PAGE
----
Grease Lightning Expenses

I traded in my old sedan for a sporty Mercedes-Benz when I became a pharmacist. While I thought I found a good deal, there are many additional costs that come with owning a car that have to be factored in. Before you go all Danny Zuko over an automobile after pharmacy school, we should discuss all of the costs associated with transportation.

First off we need to consider the cost of buying the car itself. Since car prices can vary from a few hundred dollars for a clunker to hundreds of thousands of dollars for a Bentley, to simplify the discussion let us focus on a modest sedan example at $20,000. If you have twenty grand lying around then paying cash for a car is always a great option, but like most

The Automobile Alter

The Automobile Alter

people you will probably be entering into a small loan to make the purchase. Auto loans typically come with a 36-72 month repayment term (3-6 years, compared to a mortgage that is often 15 or 30 years). So for a fixed 5% interest rate car loan for $20,000 to be paid off in five years, the payment would be approximately $378 each month. In the first month, about $84 would go to cover the interest on the loan and $294 would go to the principal.

Once you have purchased the car, in order to legally drive it on the road in the United States you will need to purchase car insurance. Auto insurance varies based on a variety of factors including your driving record. Compared to the car insurance rates you paid while in undergrad at 18 or 19 years old, the rates you will pay as a pharmacist in your mid-twenties will most likely be better.   Since so many factors influence auto insurance premiums, for our example we will stick to a simple $100 monthly premium (which would cover a large percentage of drivers in a $20,000 sedan).

Gas prices have become a larger part of the financial discussion in the past decade. Rather than get into the nuances of oil prices in the Middle East, we are going to use simple math to stay focused. If we estimate driving 20,000 miles in our car each year and assume we get an overall fuel efficiency from our mid-sized sedan of 20mpg (miles per gallon), then we will purchase approximately 1,000 gallons of gas each year. So at a cost of roughly $4 per gallon, you can budget to spend $4,000 each year or $333 monthly on fuel costs. After insuring our car and putting gas in it, we have more than doubled our monthly expense for transportation.

There are still a few other miscellaneous expenses related to transportation that still need to be factored in before we finalize our auto budget. Licensing and registration are usually a small annual expense compared to most transportation costs, but still an expected expense. Routine maintenance, such as replacing the tires, brakes, windshield wipers, and changing the oil all add to the overall cost of transportation. These repairs can vary quite a bit from car to car. Just know that the more unique your car is (sports car, big truck, import, luxury car) the more expensive repairs tend to be. While the routine maintenance can be planned, the unexpected repairs (like the ones after an accident) are hard to budget. Having a savings account set aside for emergencies is the best practice to prepare for these disasters. Since tires and brakes typically last longer than 20,000 miles, some years will be less expensive than others. On a monthly basis, budgeting an additional $100 per month for other auto expenses will help you cover these items. Keeping any surplus in a savings account can help you prepare for those more expensive repairs.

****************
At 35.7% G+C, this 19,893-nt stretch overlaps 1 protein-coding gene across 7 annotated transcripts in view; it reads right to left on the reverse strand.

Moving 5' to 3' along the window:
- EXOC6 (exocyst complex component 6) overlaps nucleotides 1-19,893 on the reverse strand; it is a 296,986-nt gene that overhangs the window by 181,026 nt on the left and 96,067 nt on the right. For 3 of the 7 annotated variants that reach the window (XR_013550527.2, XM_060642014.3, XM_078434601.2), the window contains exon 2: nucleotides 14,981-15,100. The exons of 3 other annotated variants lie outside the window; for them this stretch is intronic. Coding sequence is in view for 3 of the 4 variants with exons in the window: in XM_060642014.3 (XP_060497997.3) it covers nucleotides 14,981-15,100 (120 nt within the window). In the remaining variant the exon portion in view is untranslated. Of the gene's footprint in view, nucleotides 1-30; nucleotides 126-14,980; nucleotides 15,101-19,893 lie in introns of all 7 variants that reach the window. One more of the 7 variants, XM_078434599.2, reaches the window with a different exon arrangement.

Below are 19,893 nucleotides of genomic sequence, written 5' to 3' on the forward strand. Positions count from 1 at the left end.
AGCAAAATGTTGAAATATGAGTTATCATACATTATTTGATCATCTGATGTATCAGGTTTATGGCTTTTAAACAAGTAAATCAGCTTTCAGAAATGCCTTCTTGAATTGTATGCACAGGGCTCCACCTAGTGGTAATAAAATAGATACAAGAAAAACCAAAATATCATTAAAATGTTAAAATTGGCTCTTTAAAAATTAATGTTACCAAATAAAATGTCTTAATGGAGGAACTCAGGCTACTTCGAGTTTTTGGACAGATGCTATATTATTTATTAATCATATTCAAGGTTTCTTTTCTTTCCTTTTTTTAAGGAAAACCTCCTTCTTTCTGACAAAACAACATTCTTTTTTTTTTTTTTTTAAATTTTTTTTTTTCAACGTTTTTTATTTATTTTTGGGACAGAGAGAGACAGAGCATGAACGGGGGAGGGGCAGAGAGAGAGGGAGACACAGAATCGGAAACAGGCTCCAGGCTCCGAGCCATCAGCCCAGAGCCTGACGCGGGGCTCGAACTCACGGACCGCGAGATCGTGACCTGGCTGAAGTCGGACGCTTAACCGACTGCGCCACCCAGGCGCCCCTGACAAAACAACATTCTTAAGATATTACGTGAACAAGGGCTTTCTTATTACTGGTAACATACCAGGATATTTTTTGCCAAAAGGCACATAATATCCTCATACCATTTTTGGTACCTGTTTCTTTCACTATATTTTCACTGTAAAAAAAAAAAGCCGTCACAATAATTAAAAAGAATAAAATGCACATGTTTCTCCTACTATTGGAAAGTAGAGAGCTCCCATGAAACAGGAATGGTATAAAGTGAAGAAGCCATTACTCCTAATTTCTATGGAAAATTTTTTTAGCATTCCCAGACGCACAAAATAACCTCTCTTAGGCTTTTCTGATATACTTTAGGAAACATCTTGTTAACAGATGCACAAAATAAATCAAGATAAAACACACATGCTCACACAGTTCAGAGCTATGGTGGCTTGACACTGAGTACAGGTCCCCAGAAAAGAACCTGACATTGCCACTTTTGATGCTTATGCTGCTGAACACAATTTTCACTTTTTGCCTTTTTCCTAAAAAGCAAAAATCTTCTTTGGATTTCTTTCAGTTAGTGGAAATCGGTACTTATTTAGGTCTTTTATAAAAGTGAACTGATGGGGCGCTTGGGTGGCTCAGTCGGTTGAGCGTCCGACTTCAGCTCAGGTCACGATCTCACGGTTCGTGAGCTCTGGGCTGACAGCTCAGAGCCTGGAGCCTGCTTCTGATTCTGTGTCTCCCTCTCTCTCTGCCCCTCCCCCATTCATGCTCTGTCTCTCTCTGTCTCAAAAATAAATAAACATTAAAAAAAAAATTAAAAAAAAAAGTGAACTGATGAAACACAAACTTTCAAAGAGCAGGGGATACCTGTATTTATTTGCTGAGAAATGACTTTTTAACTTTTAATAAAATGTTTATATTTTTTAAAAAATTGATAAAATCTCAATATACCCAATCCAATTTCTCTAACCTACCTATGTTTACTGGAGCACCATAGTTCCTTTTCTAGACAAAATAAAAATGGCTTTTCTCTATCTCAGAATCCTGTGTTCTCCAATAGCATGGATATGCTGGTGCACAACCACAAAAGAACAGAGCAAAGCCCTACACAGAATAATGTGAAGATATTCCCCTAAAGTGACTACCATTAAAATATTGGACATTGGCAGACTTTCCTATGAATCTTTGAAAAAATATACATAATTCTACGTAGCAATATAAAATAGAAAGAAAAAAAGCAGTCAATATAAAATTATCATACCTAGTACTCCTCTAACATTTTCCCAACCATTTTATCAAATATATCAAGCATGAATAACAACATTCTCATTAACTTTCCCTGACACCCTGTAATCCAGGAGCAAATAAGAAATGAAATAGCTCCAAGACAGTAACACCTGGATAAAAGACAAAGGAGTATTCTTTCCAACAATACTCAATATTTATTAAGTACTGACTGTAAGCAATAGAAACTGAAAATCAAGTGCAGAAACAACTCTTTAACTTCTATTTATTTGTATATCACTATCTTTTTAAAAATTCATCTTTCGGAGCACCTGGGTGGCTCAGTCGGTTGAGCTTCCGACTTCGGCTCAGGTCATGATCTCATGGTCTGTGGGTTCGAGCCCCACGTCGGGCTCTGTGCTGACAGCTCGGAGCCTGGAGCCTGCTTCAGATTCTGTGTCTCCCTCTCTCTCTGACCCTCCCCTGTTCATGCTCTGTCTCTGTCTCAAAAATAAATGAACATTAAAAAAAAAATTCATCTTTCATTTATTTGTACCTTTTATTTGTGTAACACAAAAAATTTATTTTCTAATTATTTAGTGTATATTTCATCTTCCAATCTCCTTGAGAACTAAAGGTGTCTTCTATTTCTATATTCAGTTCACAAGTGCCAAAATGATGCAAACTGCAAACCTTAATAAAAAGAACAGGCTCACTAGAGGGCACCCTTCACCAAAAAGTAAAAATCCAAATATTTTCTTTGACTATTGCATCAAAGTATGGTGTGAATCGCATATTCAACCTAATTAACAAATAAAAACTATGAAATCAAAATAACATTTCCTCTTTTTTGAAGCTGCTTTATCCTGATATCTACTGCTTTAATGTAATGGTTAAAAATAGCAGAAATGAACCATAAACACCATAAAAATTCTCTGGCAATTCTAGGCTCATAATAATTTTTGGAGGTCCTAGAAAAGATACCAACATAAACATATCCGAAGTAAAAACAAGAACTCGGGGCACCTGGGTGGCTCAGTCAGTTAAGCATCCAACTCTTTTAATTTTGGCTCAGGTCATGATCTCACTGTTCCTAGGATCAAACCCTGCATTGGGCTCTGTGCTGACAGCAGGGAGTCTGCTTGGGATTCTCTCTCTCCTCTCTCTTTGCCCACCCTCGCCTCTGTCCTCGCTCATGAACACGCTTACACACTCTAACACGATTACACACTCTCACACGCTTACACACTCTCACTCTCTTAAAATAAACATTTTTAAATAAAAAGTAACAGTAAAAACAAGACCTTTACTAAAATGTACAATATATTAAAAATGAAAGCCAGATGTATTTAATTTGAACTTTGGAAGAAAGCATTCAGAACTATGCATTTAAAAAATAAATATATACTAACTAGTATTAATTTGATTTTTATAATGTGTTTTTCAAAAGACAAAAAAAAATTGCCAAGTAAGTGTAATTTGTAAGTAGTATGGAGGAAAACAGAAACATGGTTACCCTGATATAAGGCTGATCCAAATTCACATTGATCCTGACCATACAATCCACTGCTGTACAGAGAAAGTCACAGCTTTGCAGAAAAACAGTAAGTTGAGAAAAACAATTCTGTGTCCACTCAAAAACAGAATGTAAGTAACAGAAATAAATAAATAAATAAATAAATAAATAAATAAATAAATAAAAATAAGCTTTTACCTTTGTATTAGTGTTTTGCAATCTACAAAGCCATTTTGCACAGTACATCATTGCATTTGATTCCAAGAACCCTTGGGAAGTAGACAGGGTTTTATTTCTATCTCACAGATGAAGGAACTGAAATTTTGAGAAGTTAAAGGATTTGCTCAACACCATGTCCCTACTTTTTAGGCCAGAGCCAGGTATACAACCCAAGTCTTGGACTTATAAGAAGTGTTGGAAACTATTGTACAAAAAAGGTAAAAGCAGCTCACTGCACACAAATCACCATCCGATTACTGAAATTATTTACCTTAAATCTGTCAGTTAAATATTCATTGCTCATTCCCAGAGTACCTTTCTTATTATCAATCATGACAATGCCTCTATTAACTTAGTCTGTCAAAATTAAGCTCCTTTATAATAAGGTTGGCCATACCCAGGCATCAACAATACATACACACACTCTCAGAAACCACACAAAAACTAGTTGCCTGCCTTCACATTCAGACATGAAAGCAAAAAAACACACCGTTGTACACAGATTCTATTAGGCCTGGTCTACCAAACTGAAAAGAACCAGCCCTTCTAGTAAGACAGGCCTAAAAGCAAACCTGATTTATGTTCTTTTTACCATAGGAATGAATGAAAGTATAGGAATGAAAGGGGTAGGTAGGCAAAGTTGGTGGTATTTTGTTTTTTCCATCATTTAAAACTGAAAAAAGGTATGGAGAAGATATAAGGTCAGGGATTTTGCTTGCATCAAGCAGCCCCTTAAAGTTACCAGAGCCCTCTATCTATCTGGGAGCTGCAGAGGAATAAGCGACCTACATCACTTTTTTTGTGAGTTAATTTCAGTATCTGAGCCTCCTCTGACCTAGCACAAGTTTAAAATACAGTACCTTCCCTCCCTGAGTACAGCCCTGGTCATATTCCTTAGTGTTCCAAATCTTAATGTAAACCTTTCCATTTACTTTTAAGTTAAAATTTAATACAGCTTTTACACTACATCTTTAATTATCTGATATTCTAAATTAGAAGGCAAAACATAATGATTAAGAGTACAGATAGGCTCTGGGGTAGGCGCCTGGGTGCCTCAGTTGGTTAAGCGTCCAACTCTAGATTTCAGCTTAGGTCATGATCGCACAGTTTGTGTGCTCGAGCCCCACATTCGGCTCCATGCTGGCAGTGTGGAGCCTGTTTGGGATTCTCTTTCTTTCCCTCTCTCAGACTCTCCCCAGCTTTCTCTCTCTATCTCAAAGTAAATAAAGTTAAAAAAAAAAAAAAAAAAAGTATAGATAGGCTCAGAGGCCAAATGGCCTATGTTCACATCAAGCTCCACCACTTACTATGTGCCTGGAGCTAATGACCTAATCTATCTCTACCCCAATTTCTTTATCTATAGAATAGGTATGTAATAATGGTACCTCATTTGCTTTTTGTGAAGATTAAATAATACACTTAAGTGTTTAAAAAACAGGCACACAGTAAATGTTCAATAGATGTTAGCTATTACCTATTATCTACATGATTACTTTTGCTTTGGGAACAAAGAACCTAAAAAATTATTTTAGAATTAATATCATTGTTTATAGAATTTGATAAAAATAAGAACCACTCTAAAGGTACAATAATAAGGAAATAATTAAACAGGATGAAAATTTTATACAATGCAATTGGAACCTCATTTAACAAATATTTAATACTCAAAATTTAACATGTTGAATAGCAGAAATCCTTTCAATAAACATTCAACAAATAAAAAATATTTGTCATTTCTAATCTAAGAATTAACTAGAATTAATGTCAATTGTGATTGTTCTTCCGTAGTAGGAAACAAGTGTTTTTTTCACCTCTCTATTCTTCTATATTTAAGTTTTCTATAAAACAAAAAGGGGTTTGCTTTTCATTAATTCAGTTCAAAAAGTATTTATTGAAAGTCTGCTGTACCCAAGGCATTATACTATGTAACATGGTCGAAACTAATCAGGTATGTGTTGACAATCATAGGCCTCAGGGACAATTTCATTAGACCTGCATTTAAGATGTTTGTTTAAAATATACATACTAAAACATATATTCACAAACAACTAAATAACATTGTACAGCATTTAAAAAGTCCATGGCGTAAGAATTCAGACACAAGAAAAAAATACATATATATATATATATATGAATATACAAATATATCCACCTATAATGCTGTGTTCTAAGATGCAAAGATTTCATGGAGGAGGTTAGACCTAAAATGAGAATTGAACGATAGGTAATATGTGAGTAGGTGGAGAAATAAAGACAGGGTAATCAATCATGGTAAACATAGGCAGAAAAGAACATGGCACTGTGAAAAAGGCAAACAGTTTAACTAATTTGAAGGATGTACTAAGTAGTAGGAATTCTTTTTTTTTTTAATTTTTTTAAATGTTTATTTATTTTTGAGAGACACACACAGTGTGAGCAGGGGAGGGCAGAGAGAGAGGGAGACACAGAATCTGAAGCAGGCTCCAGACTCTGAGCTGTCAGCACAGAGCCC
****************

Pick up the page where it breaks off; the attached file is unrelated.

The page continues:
Figure 6: Monthly budget for a $20,000 mid-size sedan.

  Monthly Annually
Car Payment $378.00 $4,536.00
Car Insurance $100.00 $1,200.00
Gas Expense $333.33 $4,000.00
Miscellaneous $100.00 $1,200.00
Total Cost $911.33 $10,936.00


Once you break down the basic expenses related to transportation, it is easy to see how a vehicle can drain money from your bank account. A modest $20,000 car loan can lead to over $10,000 in expenditures annually until the car is paid off.   This example is less than the estimated 16.4% of income ($1,366.67 per month) we discussed in chapter one. I’m not advocating completely against a new car at graduation, however I do hope you will run through this example each time you decide to buy a vehicle. With just a few variables (car price, loan amount, interest rate, fuel efficiency, etc.) you can calculate whether or not your budget can handle that new Porsche or if you need to wait.

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Joey Mattingly, PharmD, MBA is an assistant professor at the University of Maryland School of Pharmacy located in Baltimore, Maryland. Joey has managed retail and long-term care pharmacy operations in Kentucky, Illinois and Indiana. Leading Over The Counter is a blog of Joey's views and opinions on the topics of pharmacy leadership and management and do not represent the University of Maryland, Baltimore. Joey can be followed on Twitter @joeymattingly.

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